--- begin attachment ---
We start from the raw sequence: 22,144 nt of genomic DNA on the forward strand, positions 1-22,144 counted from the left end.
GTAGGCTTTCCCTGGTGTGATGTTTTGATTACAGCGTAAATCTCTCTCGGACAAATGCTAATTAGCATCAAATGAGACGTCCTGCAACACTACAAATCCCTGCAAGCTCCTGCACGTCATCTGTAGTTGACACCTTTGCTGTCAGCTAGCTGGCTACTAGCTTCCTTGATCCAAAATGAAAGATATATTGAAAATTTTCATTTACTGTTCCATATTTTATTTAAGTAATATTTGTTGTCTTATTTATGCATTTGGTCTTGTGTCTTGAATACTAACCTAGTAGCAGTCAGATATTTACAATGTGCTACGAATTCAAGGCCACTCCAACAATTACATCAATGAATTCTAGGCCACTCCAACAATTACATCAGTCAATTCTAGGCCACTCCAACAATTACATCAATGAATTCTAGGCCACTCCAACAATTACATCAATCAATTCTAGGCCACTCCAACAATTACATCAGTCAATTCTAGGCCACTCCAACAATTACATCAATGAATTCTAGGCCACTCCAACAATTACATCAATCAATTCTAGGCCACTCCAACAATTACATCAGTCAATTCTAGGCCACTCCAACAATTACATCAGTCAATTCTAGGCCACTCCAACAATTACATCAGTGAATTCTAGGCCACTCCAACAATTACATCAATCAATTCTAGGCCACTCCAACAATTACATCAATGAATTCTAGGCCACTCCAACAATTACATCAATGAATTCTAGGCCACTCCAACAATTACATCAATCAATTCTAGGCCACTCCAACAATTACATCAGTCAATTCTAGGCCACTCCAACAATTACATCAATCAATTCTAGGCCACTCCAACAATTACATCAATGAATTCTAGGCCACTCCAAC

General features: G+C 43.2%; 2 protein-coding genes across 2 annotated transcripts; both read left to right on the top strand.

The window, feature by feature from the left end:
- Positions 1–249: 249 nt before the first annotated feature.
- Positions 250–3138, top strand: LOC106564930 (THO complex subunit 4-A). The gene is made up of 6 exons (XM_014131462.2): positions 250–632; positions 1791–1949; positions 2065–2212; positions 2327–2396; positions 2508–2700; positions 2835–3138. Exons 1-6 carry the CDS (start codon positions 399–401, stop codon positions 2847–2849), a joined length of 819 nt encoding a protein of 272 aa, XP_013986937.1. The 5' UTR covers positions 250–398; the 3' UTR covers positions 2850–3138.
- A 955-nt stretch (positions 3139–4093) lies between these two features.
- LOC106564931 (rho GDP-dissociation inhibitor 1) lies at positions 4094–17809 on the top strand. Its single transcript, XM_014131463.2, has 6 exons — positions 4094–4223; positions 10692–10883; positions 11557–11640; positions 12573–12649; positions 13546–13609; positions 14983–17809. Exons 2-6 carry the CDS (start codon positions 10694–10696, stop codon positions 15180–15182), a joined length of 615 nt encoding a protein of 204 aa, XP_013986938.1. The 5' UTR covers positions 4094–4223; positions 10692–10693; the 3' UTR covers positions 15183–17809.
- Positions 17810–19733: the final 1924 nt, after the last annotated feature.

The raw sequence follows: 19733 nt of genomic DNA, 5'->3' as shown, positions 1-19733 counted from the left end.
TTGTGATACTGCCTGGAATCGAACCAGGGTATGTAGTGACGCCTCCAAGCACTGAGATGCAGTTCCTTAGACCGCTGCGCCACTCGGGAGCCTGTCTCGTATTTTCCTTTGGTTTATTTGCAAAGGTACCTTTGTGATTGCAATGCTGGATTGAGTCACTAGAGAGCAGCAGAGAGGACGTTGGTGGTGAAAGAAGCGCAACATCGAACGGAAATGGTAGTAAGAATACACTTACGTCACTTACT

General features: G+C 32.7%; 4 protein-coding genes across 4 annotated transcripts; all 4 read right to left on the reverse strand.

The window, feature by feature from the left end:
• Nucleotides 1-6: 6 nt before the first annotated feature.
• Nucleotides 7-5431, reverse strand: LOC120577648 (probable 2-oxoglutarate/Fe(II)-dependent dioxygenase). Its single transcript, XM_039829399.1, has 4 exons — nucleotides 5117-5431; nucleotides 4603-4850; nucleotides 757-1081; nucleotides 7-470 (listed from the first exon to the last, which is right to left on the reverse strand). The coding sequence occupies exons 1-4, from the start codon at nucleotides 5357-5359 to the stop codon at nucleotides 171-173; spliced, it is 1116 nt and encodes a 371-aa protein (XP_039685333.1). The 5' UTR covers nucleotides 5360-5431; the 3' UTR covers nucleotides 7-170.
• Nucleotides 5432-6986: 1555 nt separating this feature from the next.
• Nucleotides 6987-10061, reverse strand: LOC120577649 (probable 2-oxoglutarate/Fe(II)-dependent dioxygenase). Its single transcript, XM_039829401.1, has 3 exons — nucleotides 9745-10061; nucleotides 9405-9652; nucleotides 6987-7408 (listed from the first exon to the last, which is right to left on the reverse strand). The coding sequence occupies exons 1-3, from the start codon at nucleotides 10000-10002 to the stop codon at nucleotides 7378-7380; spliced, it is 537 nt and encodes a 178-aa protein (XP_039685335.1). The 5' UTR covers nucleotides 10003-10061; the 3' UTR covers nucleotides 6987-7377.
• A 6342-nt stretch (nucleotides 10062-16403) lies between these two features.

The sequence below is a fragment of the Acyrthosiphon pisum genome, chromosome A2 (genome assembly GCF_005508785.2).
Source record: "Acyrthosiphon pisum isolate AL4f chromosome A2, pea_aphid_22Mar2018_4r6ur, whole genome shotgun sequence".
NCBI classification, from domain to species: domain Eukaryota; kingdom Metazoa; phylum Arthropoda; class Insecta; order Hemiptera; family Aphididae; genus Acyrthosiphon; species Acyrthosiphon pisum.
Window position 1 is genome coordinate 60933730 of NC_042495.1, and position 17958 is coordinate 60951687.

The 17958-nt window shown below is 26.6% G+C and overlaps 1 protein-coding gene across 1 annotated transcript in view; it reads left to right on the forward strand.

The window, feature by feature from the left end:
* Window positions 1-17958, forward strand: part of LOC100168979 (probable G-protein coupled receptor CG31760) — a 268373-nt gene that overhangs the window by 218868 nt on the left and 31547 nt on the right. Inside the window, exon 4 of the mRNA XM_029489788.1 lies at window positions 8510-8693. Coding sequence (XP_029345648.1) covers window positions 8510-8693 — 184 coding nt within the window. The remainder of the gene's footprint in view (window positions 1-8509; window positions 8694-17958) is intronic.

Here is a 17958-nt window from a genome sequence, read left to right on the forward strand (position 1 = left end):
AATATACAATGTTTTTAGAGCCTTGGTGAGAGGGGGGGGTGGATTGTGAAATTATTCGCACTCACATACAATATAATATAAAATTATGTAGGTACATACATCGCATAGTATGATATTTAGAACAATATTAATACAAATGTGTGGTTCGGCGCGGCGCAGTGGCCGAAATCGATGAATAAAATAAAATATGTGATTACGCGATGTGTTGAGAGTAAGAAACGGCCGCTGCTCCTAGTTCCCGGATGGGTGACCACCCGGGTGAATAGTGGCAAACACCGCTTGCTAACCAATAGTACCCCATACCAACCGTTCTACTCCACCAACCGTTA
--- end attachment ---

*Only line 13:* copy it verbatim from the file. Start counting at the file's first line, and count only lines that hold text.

The window, feature by feature from the left end: